Cylinder replacement - easy?


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Arp32
December 14, 2012, 12:18 AM
I've been lucky enough to inherit a Combat Masterpiece K-frame from a buddy, only problem is it needs a new cylinder. Three of the chambers must have opened up a bit because I can load six but only eject 3. Those last three I have to force out.

I'm a bit ignorant on this, is a cylinder replacement a drop-in affair or should I send it to a gunsmith?

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Jim Watson
December 14, 2012, 12:23 AM
Gunsmith or factory job.
The timing must be set as well as the cylinder gap.

Arp32
December 14, 2012, 12:24 AM
Thanks, will do. A man's got to know his limitations.

BCRider
December 14, 2012, 02:45 AM
Before you panic it may be simply due to a built up crud ring of fouling that has burnt onto the chamber walls.

Get yourself a .40 (not .357) caliber bore brush and chuck it into a hand drill and work out the chambers along with some cleaning solvent. It doesn't need to spin crazy fast but it'll reduce the work load by using the electric drill. Work at it for a while and then go try the gun again. I'd bet you an E-Beer that all the chambers will be fine after a good brush n' solvent workout.

If this doesn't do the trick I can only imagine that someone fed it a few double charges at some point and bulged the cylinder. But I'd expect to see some signs of such bulging on the outer surface as well.

Hey, at most it'll cost you a bore brush and a bit of time.

evan price
December 14, 2012, 09:45 AM
Changing the cylinder is a mechanically very simple job. If after cleaning it you still have a problem and want to change it, find a good used cylinder and put it in. You MAY get lucky and your timing will be OK. Its certainly. Not a guarantee. But its not much time to try and won't mess up anything as long as you don't start filing or forcing parts. And if you need a cylinder anyway what's it hurt to try. The last one I changed was a drop in with a very nice used cylinder and star I got off of gunbroker. Timing and lockup and endshake we're absolutely perfect. Your experience may vary however.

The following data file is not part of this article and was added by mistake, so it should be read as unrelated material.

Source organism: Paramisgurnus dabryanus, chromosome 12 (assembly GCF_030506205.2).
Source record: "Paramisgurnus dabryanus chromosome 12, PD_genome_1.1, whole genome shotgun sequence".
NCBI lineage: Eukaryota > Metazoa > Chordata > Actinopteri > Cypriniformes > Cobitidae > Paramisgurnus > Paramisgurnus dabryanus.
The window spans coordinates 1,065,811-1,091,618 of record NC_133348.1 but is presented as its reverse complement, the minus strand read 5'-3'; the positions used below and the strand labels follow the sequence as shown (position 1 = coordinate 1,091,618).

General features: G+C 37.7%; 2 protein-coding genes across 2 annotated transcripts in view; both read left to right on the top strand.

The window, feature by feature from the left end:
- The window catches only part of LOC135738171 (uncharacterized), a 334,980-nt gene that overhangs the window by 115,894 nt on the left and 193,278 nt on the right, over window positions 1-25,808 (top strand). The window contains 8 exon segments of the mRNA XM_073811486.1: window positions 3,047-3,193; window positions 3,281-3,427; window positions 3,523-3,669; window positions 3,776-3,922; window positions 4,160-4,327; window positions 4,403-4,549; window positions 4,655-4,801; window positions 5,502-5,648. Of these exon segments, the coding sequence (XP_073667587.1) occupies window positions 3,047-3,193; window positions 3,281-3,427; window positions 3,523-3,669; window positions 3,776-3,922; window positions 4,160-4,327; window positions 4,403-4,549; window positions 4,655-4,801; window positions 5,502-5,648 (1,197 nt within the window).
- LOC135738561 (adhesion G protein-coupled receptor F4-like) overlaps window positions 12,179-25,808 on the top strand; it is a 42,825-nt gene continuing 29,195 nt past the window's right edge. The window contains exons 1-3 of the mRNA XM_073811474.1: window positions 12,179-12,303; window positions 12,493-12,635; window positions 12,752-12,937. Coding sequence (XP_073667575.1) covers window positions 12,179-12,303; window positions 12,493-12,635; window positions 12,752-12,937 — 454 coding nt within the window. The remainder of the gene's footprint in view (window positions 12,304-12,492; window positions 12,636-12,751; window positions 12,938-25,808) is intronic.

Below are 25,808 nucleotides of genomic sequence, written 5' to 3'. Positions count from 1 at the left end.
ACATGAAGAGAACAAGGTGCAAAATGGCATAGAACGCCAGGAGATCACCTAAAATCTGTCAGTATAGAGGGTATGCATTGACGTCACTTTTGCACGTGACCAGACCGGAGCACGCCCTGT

aHFo3
December 14, 2012, 10:07 AM
Power tools and firearms always make me a bit nervous. You probably will already do this, but just in case: be sure to remove the cylinder from the frame and yoke. The yoke retension screw is located on the Right side of the revolver in the most forward position, near the address. Good luck!

Arp32
December 14, 2012, 10:49 AM
Thanks RC, I'll give that a shot. Got nothing to lose as I expected to replace it anyway.

Say that doesn't work out and I do replace the cylinder myself, how will I know the timing is off? Is it just that the cylinder will not have completed its rotation to the next chamber by the time the hammer falls? I'd be willing to try it if it was the kind of thing where I couldn't make it any worse than it already is.

MrBorland
December 14, 2012, 10:59 AM
Three of the chambers must have opened up a bit because I can load six but only eject 3. Those last three I have to force out.

So, the problem is the 3 tight chambers? The loose ones aren't too loose? If the problem is only 3 tight chambers that aren't fixed with a good cleaning, a gunsmith can ream them to spec. Have him check the throats, too, to be sure they're in spec.

Arp32
December 14, 2012, 11:06 AM
They aren't tight at all when I load it to begin with. All 6 load easy, just like my model 64.

But after firing, I literally have to force the brass out with a screwdriver. It takes a good amount of force.

I am imagining the chamber is slightly bulged and when I fire the gun, the brass is expanding into the void and thus getting stuck. That's my theory, at least.

Usually I shoot 6, unload and reload the three, spin the chamber and pull the trigger 6 more times to see if I flinch. Nice training aid, but really I'd like to have it fully functional.

rcmodel
December 14, 2012, 12:52 PM
Clean it with the drill & .40 bore brush like BCRider suggested first.

Then with the chambers sparkly clean, hold the cylinder up to the light and carefully look at the reflections inside each chamber.

If they are bulged, they will most likely be bulged or dimpled at the locking bolt notches as that is the thinnest part of the chamber.
And you should be able to easily see it.